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Tuesday, October 19, 2021

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Priscilla Silva Priscilla Silva
 


Carrying a Distinction with Pride

SDSU Imperial Valley holds a special place in Priscilla Silva's heart.
By SDSU News Team
 

Hailing from the Imperial Valley, Priscilla Silva is ready to take the next step, but she will fondly remember her years at San Diego State University Imperial Valley. The liberal studies major is a first-generation college student and only the second member of her family to graduate from college, a distinction she carries with pride. 

In the days leading up to her graduation, Silva spoke with SDSU NewsCenter about her college experience and what is in store for her after graduation.

What does it mean to you to be part of the first generation of your family to attend and graduate from college? 

Being a first-generation student meant I had to step out of my comfort zone, overcome many challenges and do something that I’ve never seen my parents do before. I am thankful I get to be a part of the first generation and share this honor with my family. Not only is this degree for me, but for my parents as well. My parents didn’t get the chance to go to college, but they worked hard to make sure that I did. They are truly my inspiration. This journey was not easy, but now that I have completed my bachelor’s degree, I feel like I can accomplish anything. 

How did being involved in campus activities help shape your SDSU experience?

I was fortunate enough to serve as senator for the Associated Students of Imperial Valley and president for the Aztecs Around the World student organization. Through these experiences, I was able to advocate for our students' voices and host educational events. One of my memorable events was the Chicanx Empowerment Talk with the Latinx Resource Center, and our Drive-Thru Welcome Back. Through these events, I was able to engage with many students, staff, and faculty even in times of social distancing or teleworking/online formats. I am thankful I got involved in these campus activities because I got the opportunity to create lifelong friendships and connections that contributed to my educational pathway.
 
What was your most memorable community service experience?

I would have to say when several classmates and I held a Drive-Thru Donation event in collaboration with a local non-profit organization, Cody’s Closet (Heather White), in the Imperial Valley. Many people from all over the Imperial Valley were able to stop by and drop off donations at our event such as clothes, hygiene products, canned goodsand school supplies. I was in shock at how many donations we were able to obtain, and I am grateful that we were able to work together as a community to give back to those needing assistance in the Imperial Valley.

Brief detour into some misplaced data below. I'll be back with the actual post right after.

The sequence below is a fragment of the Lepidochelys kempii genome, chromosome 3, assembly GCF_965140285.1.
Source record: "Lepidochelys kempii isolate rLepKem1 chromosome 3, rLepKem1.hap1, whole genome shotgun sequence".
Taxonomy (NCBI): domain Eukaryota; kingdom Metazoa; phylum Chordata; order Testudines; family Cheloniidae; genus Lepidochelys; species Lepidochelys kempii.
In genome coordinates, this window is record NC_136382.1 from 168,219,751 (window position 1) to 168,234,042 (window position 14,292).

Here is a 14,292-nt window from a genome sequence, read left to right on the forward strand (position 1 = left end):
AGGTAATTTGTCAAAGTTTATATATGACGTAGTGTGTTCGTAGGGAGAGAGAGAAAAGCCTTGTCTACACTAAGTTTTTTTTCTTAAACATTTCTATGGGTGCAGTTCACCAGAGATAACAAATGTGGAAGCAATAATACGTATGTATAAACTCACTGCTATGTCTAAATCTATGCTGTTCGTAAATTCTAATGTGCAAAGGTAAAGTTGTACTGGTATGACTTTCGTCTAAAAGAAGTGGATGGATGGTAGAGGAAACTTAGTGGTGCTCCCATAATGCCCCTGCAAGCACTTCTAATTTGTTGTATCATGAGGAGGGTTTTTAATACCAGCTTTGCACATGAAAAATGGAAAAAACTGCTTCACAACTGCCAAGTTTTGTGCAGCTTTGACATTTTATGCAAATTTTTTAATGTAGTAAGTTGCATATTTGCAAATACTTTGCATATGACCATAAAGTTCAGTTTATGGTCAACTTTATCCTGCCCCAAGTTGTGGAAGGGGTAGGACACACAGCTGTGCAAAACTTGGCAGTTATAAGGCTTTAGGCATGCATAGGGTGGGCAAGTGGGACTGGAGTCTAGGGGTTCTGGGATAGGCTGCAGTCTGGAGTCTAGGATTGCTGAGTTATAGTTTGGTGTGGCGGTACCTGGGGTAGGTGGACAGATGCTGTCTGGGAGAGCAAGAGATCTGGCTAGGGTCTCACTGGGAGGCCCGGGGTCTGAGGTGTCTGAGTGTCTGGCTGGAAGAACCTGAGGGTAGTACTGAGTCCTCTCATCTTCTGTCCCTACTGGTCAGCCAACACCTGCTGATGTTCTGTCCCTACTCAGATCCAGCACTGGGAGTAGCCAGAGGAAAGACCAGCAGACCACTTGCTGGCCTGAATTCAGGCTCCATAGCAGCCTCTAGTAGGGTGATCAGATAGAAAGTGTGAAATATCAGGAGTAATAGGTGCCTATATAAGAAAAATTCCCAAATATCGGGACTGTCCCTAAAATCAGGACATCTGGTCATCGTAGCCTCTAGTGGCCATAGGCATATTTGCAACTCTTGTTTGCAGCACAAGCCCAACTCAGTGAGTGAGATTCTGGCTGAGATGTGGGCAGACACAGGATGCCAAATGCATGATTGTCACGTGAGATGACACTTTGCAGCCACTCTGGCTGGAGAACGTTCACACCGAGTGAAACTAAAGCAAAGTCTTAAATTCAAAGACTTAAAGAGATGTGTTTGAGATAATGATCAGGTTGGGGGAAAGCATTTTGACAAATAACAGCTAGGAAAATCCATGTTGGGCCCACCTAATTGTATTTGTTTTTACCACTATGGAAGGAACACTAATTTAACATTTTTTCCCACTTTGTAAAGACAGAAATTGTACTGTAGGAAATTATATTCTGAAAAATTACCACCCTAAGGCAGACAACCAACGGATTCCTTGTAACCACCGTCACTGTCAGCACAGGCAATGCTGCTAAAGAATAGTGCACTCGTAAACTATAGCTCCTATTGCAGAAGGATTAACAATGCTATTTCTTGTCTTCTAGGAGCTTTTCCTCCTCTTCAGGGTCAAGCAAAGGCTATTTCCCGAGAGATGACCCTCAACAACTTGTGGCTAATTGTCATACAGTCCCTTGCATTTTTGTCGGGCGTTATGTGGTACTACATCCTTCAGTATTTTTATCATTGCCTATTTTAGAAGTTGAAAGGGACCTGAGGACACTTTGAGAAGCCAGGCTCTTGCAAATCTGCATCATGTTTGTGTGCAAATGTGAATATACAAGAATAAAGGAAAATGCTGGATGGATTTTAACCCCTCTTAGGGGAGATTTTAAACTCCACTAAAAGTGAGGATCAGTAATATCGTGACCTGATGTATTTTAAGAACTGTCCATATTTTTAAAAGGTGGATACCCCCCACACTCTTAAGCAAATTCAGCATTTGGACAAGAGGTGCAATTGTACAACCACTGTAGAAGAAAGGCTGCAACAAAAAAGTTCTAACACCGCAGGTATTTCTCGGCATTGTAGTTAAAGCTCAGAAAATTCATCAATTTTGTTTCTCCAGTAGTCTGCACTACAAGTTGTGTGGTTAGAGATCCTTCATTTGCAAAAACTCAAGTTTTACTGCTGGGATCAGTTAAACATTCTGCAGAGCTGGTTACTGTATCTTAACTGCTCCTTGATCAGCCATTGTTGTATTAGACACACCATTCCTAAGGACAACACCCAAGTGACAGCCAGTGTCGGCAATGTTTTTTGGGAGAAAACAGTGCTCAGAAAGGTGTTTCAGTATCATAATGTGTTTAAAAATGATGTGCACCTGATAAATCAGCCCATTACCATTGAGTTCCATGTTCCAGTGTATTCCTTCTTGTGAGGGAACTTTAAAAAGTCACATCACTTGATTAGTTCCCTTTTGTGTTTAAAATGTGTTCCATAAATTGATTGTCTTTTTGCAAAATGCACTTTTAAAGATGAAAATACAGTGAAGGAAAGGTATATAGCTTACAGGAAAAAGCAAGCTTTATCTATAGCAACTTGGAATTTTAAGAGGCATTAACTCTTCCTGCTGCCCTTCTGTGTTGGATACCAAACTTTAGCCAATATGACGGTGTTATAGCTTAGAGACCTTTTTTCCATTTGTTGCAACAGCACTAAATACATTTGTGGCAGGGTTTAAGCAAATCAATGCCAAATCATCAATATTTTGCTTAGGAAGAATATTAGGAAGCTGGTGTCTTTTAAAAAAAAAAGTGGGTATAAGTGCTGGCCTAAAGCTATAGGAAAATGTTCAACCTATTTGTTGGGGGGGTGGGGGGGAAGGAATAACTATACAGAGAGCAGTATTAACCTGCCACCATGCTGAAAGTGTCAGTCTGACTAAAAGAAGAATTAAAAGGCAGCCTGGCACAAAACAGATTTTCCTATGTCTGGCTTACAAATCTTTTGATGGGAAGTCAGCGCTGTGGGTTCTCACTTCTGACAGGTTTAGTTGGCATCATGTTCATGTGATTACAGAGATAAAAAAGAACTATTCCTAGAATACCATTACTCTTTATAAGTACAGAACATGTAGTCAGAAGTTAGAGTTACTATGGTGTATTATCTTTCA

You were recently hired as a research assistant for SDSU Imperial Valley Dean of Academic Affairs Mark Wheeler. What type of work are you doing and how are you enjoying it?

Working as a research assistant alongside Dr. Wheeler and the Imperial Valley Social Justice Committee is truly an honor. As a researcher, I am working on two projects which are called the Imperial Valley Social Justice Committee Needs Assessment and the Deep Roots Project. The Imperial Valley Social Justice Committee Needs Assessment focuses on the African American community and other co-cultures that have been disenfranchised communities in the Imperial Valley. My area of focus is in education where I have collected quantitative data and original research in Imperial County’s K-12 school districts on students and administrators. The Deep Roots Project involves the voices of the Black Community telling their own personal stories living in Imperial County. As a Chicana and Imperial Valley native, I am truly involved in this research because of the character of making our borderland community aware of how many ethnic disadvantages we have compared to other counties.  
                                                              
What are your next steps after graduation and how do you feel SDSU IV has prepared you for them? 

After graduating, I will be one step closer to my dream of becoming a school counselor. “Once an Aztec, Always an Aztec” is a quote that truly stuck to my heart because I will be moving to San Diego to continue my education at SDSU, but now one step bigger with starting the program of M.S. School Counseling with PPS Credential program this fall. SDSU Imperial Valley has prepared me by always supporting me in my education education and giving me a homelike sense of inclusion while being on campus. The SDSU Imperial Valley professors, faculty, and community has always made me feel like I was meant to be here. Certainly, I will miss the IV campus so much, but I look forward to meeting a new SDSU campus and embracing it as my new home for the next two years.